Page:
The second-quarter results from the artificial intelligence (AI) lending platform Upstart (UPST 0.59%) were disappointing and included wide-scale funding issues. But there was one bright spot in the earnings report.

The company showed updated data that indicates its AI-powered loan-underwriting algorithms have been assessing risk significantly better than Fair Isaac's (FICO 2.48%) traditional FICO credit scoring. FICO has been one of the main ways lenders evaluate the credit worthiness of individual borrowers for some time now.

This updated data seem impressive, but I'm still a bit skeptical, and I think the market is, too.

Banks are pulling back

Upstart's whole business model is built on the premise that its technology can assess the creditworthiness of loan applicants better than traditional methods like FICO. This would enable the company to find additional borrowers that haven't historically had access to traditional credit products but are creditworthy while helping banks increase their loan issuance without increasing their default rates. Based on data Upstart provided in its second-quarter earnings materials, its models are outperforming FICO by a wide margin.

Upstart credit performance versus FICO.

Image source: Upstart.

As you can see above, Upstart evaluates loan applicants and assigns them a grade, while Fair Isaac's evaluation assigns a numerical score. What the chart shows is those loan applicants who received a high FICO score (deemed more creditworthy) but a low grade from Upstart (less creditworthy) tended to default on loans at a much high rate than applicants who got a low FICO score but a high Upstart grade. Likewise, those with a top grade from Upstart didn't default all that much no matter what FICO score they received (the default rate ranged from 0.7% to 1.3%). The outperformance is significantly noticeable in the 639-and-below range where Upstart A+ grades have a default rate of 1.3% and E- grades have a default rate in excess of 14%.

Despite this data indicating Upstart can better assess creditworthiness, the number of loans originated by banks and credit unions through Upstart's platform and then retained on their balance sheets really fell off in the second quarter of 2022, with total transaction volume down more than 15% from the first quarter. That was surprising. I was under the impression that most banks and credit unions were using Upstart to originate loans largely to prime borrowers and above. For instance, one of Upstart's first and oldest banking partners, Customers Bancorp (CUBI -2.23%), disclosed information about its personal loan portfolio in the first quarter of this year and only 1% of the portfolio had a FICO score below 680.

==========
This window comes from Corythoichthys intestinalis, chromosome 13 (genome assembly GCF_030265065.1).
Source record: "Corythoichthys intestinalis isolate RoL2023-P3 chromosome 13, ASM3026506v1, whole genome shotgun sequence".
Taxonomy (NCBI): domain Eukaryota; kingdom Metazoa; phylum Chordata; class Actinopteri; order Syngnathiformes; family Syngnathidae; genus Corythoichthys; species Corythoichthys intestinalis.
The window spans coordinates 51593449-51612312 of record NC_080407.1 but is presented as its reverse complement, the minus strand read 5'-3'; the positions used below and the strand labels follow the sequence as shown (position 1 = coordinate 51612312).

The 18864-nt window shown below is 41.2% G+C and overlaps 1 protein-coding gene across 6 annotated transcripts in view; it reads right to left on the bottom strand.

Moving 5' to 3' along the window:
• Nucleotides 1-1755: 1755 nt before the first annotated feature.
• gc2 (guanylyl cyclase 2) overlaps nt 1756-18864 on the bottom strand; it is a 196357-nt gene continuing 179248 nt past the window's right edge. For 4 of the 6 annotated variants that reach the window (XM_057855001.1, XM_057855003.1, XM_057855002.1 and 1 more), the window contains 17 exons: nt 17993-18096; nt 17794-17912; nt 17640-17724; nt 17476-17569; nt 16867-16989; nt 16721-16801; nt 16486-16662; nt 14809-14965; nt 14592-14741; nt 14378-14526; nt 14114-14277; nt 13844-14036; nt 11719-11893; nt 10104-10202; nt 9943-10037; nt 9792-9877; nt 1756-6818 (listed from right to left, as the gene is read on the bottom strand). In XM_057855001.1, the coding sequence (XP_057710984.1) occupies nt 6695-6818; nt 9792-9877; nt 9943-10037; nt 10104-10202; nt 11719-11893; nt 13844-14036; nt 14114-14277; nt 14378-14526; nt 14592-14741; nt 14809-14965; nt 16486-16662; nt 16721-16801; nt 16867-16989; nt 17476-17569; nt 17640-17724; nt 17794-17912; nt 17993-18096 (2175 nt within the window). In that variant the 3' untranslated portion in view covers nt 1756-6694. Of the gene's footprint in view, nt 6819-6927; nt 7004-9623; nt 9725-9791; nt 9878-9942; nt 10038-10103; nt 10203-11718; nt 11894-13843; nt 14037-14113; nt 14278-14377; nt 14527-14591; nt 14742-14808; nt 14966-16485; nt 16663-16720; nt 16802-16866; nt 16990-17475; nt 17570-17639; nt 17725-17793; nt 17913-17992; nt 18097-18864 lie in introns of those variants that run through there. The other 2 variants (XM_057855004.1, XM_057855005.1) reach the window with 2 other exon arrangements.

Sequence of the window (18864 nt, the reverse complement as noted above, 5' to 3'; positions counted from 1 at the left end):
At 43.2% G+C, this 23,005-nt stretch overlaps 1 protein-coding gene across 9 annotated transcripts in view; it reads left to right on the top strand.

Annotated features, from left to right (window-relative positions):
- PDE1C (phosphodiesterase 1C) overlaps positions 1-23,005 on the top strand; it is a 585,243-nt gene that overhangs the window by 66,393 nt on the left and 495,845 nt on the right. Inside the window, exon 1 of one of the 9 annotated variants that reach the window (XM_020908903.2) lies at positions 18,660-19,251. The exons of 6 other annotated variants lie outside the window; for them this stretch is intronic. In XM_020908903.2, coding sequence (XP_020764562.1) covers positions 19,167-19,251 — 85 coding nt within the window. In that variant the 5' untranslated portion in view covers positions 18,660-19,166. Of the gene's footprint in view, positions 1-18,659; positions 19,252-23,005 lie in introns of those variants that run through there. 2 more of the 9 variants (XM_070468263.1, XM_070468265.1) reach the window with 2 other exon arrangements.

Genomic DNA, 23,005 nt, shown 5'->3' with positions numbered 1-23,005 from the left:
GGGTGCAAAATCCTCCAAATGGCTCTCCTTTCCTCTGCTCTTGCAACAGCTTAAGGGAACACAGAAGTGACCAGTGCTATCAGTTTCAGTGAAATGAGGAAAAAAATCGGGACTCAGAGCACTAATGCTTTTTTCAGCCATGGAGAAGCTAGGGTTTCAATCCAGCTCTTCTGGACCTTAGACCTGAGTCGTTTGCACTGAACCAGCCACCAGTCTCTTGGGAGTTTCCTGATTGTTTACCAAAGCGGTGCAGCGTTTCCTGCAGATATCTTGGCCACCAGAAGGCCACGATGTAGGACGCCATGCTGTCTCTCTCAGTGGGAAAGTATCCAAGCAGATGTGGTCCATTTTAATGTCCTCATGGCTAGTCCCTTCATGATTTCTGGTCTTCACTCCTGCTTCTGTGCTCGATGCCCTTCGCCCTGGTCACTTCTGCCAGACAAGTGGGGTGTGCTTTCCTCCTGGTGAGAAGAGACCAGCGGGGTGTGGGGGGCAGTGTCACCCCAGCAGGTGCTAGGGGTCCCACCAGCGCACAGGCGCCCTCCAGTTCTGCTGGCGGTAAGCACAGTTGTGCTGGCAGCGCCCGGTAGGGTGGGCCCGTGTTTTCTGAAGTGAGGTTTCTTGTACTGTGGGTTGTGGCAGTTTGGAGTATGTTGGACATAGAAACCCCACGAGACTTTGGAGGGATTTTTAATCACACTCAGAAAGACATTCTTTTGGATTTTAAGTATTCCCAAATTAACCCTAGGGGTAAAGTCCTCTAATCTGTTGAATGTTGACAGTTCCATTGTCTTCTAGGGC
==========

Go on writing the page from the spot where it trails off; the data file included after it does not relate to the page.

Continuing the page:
It surprises me that banks and credit unions would pull back so heavily on originating loans to prime buyers and above because credit quality is still quite good among this group, and when you consider how widely Upstart is outperforming. There was also plenty of loan demand in the second quarter. Perhaps the 15% drop represented loans to near-prime borrowers and below but I didn't think banks and credit unions were doing this amount of subprime lending with Upstart because they still tend to be quite conservative.

The bond market has no faith right now

The other interesting thing about Upstart is that professional investors apparently have very little faith in the company. In August of 2021, Upstart issued $575 million of senior unsecured convertible notes that are due in 2026. The notes bore an annual interest rate of 0.25% and convert into stock at $285.26 per share.

Recently, however, due to the falling share price of Upstart and how far away it is from its conversion price, the yield to maturity on the bond has risen to 13.9% on Aug. 10. Bond yields and prices are inversely related, so as the price of the bond has lost value, the yield to maturity has skyrocketed far away from the bond's coupon rate because investors have seemingly lost faith in the model. It's a bit hard for me to believe that professional investors could see Upstart's credit outperformance, believe it, and still place a yield-to-maturity-rate this high.

Additionally, current default rates in Upstart's securitization vintages (loans that have been issued long enough with enough on-time payments made that the risk of default is lower.) issued in 2021 and early 2022 are now underperforming their target gross returns at this point in time. Management has said that this is largely due to the termination of stimulus programs, which is no doubt a significant contributor.

But 2021 vintages are performing way worse than pre-pandemic vintages, so it's hard to say this is just a reversion to normal. The later vintages are filled with loans to borrowers lower on the credit spectrum, and they really just don't seem to be performing well at all.

It might still be too early to tell

I am by no means a data scientist, so I cannot definitively say one way or the other whether Upstart's AI underwriting models are outperforming FICO. What I can say is that the market doesn't seem to be buying it right now when you consider the actions of bank partners, institutional investors, the bond market, and the beaten-down stock price.

Upstart could end up outperforming FICO, but I still think it is too early right now, and therefore I don't know if the data the fintech company provided is enough to make a determination about the true effectiveness of the company's technology.